Story by Beth LeValley
The Drake Environmental Action League (DEAL) has positively impacted Drake University for over 10 years, and it has plans for the future.
“We have Earth Week in the fall, where there’s a farmer’s market to promote buying locally, and we have other activities to promote being outside with nature,” said Emily Wilkins, DEAL president. “In the past, we have gotten Hubbell (Dining Hall) to be trayless, which helps reduce food waste, since students usually pile up food on their trays and then throw it away. It created some tension at first, but it helps in the long run.”
DEAL also helped Drake get double-sided printing as an option for all printers and single-stream recycling.
In the future, DEAL hopes to do more with chemicals and fertilizers on campus.
It also hopes to reduce the amount of water used in the sprinkler system.
“Every year, people in DEAL have different goals. Some want to do more political changes, some want to do things on campus, and some just want to impact individuals or make themselves more environmentally-friendly. It changes from year to year,” Wilkins said.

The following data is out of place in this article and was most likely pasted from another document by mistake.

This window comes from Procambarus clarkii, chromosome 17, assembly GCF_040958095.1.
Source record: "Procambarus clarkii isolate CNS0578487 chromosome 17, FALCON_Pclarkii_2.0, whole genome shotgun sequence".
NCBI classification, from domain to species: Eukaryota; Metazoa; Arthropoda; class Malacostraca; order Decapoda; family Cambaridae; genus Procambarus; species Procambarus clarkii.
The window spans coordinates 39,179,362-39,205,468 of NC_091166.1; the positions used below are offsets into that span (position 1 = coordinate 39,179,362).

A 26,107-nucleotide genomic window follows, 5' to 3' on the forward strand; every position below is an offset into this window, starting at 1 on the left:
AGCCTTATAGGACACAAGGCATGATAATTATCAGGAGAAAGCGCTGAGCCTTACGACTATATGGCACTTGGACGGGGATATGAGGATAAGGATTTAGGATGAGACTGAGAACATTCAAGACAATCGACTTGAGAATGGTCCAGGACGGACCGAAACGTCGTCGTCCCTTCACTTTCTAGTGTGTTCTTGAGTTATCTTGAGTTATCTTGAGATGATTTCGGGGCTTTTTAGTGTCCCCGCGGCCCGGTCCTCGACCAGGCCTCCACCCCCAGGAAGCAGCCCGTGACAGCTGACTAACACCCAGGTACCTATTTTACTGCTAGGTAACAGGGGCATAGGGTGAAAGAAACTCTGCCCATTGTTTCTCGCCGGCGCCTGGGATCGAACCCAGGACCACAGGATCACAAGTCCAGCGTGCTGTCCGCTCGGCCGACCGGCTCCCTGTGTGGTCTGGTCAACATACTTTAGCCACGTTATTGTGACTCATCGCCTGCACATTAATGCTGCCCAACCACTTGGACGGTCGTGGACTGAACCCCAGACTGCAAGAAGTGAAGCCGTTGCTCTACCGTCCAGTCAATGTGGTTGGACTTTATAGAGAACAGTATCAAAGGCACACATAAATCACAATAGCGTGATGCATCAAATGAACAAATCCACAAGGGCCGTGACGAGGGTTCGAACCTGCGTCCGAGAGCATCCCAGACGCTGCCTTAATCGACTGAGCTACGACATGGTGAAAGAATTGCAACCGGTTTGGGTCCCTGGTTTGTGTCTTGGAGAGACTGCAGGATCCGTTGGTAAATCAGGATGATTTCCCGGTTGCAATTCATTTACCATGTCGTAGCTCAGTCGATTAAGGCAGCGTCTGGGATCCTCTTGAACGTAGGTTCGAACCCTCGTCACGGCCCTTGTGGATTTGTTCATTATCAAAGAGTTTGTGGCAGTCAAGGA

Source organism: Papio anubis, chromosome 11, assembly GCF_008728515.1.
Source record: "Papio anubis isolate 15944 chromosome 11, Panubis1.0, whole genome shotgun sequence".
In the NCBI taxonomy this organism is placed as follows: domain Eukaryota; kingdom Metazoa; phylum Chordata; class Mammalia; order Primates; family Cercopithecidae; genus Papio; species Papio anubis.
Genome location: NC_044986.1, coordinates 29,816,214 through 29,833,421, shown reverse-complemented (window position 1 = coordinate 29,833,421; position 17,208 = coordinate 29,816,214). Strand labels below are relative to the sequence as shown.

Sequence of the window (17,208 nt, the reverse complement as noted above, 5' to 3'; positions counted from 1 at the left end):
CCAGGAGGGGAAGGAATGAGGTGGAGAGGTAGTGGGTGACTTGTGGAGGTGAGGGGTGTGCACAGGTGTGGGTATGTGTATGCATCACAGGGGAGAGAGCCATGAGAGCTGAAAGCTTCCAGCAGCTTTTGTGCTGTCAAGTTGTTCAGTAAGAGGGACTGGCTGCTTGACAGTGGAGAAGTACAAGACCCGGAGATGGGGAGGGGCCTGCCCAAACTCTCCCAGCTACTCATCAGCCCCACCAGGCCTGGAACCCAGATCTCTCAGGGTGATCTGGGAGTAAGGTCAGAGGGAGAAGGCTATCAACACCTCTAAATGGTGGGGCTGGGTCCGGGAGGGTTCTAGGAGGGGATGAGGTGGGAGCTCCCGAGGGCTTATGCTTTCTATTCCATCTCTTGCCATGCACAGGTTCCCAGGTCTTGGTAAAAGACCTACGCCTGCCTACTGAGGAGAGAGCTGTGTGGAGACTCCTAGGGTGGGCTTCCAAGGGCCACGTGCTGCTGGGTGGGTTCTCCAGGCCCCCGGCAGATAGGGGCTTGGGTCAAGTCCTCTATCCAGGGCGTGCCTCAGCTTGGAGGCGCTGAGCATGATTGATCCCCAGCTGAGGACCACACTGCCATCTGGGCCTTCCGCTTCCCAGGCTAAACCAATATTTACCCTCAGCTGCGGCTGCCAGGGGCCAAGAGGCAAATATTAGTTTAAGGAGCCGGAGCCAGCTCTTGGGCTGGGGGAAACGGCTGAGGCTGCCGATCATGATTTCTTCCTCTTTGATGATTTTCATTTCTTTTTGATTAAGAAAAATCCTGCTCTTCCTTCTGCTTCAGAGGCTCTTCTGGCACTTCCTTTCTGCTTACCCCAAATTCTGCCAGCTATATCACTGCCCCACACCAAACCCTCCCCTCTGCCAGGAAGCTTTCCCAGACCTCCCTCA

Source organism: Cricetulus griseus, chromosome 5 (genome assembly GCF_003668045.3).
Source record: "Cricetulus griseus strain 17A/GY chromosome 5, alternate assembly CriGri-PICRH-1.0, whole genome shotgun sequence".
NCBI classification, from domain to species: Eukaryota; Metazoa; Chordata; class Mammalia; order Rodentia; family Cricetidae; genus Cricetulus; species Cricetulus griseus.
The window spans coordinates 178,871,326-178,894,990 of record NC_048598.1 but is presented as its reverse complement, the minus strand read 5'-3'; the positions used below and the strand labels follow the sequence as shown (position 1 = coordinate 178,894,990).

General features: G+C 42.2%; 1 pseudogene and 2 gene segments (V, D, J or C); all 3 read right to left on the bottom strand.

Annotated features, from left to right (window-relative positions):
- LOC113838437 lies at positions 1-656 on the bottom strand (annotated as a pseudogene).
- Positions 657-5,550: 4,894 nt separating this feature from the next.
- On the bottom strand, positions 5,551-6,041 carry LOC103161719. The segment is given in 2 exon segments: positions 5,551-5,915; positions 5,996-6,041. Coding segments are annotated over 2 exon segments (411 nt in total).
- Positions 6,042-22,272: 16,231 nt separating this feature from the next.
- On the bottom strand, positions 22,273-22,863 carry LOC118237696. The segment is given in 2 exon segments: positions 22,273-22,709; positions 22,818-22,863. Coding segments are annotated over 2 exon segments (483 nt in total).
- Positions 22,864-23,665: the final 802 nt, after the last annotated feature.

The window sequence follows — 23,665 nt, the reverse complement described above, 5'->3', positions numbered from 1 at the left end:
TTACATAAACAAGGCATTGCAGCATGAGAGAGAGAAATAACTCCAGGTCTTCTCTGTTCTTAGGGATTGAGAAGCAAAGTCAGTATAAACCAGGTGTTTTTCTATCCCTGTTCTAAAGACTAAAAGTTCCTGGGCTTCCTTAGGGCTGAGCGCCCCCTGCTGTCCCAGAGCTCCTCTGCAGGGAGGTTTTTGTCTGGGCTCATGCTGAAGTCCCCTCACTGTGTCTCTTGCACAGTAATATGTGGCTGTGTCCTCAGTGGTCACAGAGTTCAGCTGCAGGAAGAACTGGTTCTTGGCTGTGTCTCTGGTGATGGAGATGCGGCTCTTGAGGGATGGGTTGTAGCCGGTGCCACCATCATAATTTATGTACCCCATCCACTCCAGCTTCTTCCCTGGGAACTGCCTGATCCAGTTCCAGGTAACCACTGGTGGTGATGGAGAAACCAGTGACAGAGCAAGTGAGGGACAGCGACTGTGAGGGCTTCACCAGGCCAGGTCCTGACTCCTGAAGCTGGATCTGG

In the next two or three years, Wilkins hopes to monitor and change some of the energy used in Meredith Hall on campus.
“I’ve heard that Meredith is the worst building on campus in terms of energy waste and insulation, so I would love to see how much energy is lost and then take that data and make a change,” Wilkins said.
DEAL is up for a grant which is due in May, and if it gets it, it would monitor Meredith throughout next year.
While it isworking on the grant, DEAL hopes to get recycling bins outside.
“There are 63-64 garbage bins on Drake’s campus but no recycling bins. We had the idea last spring, but the Student Senate wouldn’t give us money for the project. We’re not sure if we need a petition or need to get the money some other way, but we hope to have the recycling bins by next fall,” Wilkins said.
Wilkins also hopes to research the differences between paper towels and a hand dryer.
The paper towels on campus can be recycled if they have water on them, but there are also no recycling bins in the bathrooms.
“You have to do a lot of research before you can make a change. I wouldn’t want to just assume hand dryers are better for the environment and get rid of all paper towels immediately,” Wilkins said.
Individually, to reduce her carbon footprint, Wilkins uses reusable bags whenever she shops, and has a reusable coffee mug and water bottle.
She has also become a recent vegetarian, which is the number one way to reduce your carbon footprint, Wilkins said.